Track topics on Twitter Track topics that are important to you
In an attempt to fight a serious bacterial infection, the immune system can become so overactivated that the resulting inflammatory response can quickly lead to death.
Now, Austrian researchers have revealed that such an excessive response can be modulated by targeted manipulation of sugar metabolism to produce an immune response that efficiently eliminates the pathogens without causing any harmful secondary reactions. Their results have been published in the journal PLOS ONE.
Scientists from the Medical University of Vienna (MedUni Vienna), supervised by Gerhard Zlabinger, achieved their goal by administering a specific sugar compound, called 2-Deoxy-D-glucose (2-DG), during a Listeria infection in mice. This sugar molecule differs from glucose in that it lacks a hydroxyl group, consisting of one hydrogen atom and one oxygen atom.
Administering 2-DG, which serves to inhibit glycolysis, causes increased production of interleukin-12 (IL-12), a pro-inflammatory cytokine, while suppressing the production of interleukin-10, an anti-inflammatory cytokine. One of the main functions of IL-12 is to trigger a specific T-cell immune response, which is part of the cellular immune response, to specifically boost the defence mechanisms that serve to eliminate intracellular pathogens (such as Listeria).
“The administration of 2-DG apparently changes the nature of the immune response and hence also the intensity of the inflammatory process,” explained Zlabinger. “Inflammation is modulated so that the immune system is once again able to manage the situation itself, without allowing the infection to have a lethal outcome. It is as if we are pressing the reset button, thereby preventing excessive inflammatory responses.”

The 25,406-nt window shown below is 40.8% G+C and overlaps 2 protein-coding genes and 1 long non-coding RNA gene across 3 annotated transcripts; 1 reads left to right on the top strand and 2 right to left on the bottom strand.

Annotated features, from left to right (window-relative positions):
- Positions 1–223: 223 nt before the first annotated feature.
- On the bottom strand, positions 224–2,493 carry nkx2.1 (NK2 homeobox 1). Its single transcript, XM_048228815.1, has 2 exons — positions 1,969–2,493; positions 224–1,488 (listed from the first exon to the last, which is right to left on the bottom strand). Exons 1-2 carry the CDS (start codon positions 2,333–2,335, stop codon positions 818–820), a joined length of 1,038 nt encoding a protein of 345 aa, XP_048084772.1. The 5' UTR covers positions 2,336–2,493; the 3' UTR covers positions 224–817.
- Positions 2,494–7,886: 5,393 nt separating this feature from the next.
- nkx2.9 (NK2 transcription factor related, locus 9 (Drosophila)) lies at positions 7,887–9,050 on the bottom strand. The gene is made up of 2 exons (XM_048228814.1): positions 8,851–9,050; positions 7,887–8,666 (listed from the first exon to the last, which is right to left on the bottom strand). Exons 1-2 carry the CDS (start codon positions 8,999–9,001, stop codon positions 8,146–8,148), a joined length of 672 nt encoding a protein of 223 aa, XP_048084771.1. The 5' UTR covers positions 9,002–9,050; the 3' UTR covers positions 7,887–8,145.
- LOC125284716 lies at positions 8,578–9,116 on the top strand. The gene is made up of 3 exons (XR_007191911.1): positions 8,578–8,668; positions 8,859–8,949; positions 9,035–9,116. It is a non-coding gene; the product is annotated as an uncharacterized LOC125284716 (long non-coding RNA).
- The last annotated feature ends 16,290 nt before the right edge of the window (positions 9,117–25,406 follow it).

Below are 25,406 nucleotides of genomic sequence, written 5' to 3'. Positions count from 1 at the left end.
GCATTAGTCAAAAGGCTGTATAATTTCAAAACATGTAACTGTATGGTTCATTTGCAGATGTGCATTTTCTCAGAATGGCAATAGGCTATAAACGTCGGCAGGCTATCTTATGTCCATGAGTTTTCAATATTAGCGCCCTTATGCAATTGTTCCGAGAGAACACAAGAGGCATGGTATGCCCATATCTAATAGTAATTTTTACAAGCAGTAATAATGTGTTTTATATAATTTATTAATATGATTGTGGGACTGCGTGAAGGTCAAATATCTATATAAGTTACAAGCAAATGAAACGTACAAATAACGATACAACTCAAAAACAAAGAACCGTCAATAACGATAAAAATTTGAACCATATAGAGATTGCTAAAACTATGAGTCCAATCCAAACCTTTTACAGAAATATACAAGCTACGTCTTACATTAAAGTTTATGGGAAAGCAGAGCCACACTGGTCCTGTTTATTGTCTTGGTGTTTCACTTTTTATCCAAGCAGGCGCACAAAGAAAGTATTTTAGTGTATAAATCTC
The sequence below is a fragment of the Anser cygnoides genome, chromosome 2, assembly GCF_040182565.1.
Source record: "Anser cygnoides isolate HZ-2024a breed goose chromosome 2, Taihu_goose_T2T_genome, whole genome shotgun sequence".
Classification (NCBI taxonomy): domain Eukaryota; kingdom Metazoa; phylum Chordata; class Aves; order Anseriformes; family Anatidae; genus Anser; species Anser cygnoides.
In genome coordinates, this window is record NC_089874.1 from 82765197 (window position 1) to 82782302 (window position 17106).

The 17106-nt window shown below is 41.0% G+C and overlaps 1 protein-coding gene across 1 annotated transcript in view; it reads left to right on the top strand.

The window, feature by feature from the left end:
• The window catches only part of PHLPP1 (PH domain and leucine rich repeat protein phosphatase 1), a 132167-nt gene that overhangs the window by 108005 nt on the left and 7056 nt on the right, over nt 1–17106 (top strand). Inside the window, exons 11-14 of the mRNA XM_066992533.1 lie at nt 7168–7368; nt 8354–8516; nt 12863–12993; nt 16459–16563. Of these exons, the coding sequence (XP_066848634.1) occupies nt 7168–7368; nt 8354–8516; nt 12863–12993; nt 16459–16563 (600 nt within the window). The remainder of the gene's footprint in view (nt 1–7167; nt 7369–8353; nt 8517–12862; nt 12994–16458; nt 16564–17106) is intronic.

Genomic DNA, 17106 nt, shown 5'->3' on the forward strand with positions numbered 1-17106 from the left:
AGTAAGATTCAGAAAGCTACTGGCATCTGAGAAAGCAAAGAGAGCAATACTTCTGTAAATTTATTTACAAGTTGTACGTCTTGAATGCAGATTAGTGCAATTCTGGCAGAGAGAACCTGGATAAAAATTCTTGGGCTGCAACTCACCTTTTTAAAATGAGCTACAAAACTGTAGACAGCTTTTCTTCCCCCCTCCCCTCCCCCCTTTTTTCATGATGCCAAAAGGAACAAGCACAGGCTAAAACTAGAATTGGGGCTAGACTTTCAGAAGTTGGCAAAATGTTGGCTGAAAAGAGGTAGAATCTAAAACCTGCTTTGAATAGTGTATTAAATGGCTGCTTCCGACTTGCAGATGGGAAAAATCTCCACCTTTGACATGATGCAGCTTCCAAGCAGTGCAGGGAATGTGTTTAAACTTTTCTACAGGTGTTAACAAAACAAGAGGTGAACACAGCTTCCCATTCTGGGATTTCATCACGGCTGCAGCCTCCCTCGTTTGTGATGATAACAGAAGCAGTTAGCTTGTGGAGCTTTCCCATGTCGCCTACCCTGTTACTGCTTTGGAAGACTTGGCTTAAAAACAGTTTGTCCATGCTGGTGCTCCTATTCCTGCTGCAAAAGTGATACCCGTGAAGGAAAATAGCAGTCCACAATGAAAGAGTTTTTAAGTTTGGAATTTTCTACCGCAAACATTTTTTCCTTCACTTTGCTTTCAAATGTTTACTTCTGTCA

The underlying mechanism behind this is not yet known, although lead author Johannes Kovarik hypothesises that the expression of IL-12, which can be formed by two separate chains (p35 and/or p40), probably plays a role. Following administration of 2-DG, only p40 is upregulated, while no p35 is produced. This modified cytokine profile (there is also a simultaneous increase in IL-23 expression) could subsequently bring about modified recruitment of immune cells and hence have a decisive influence on the intensity of the immune response.
“Our study is an excellent example of the importance of the immune metabolism, that is to say the modified metabolism of essential nutrients by activated immune system cells,” said Thomas Decker, a co-author on the study from the University of Vienna. “We were amazed by the extent to which mice became resistant to bacterial infections due to inhibition of the glucose metabolism. This metabolic reversal creates a push-pull effect: increased production of activating mediators with simultaneous inhibition of immunosuppressive mediators.”
Manipulation of the sugar metabolism and associated modulation of the immune system could open up new options for treating specific infectious as well as autoimmune diseases in the future, according to the researchers. Further work will be required for this, with some projects already underway at MedUni Vienna’s Institute of Immunology.
Original Article: Immune system can be modulated by manipulating metabolismNEXT ARTICLE
Antiretroviral Therapy Clostridium Difficile Ebola HIV & AIDS Infectious Diseases Influenza Malaria Measles Sepsis Swine Flu Tropical Medicine Tuberculosis Infectious diseases are caused by pathogenic...
Within medicine, nutrition (the study of food and the effect of its components on the body) has many different roles. Appropriate nutrition can help prevent certain diseases, or treat others. In critically ill patients, artificial feeding by tubes need t...
Cytokine Tumour Necrosis Factor (TNF)
TNF is a compound that is classified as a cytokine which plays a central role in the cellular mechanisms of apoptosis or cell death. However, there are a number of different kinds of TNF, just under twenty, but the family of molecules have very similar a...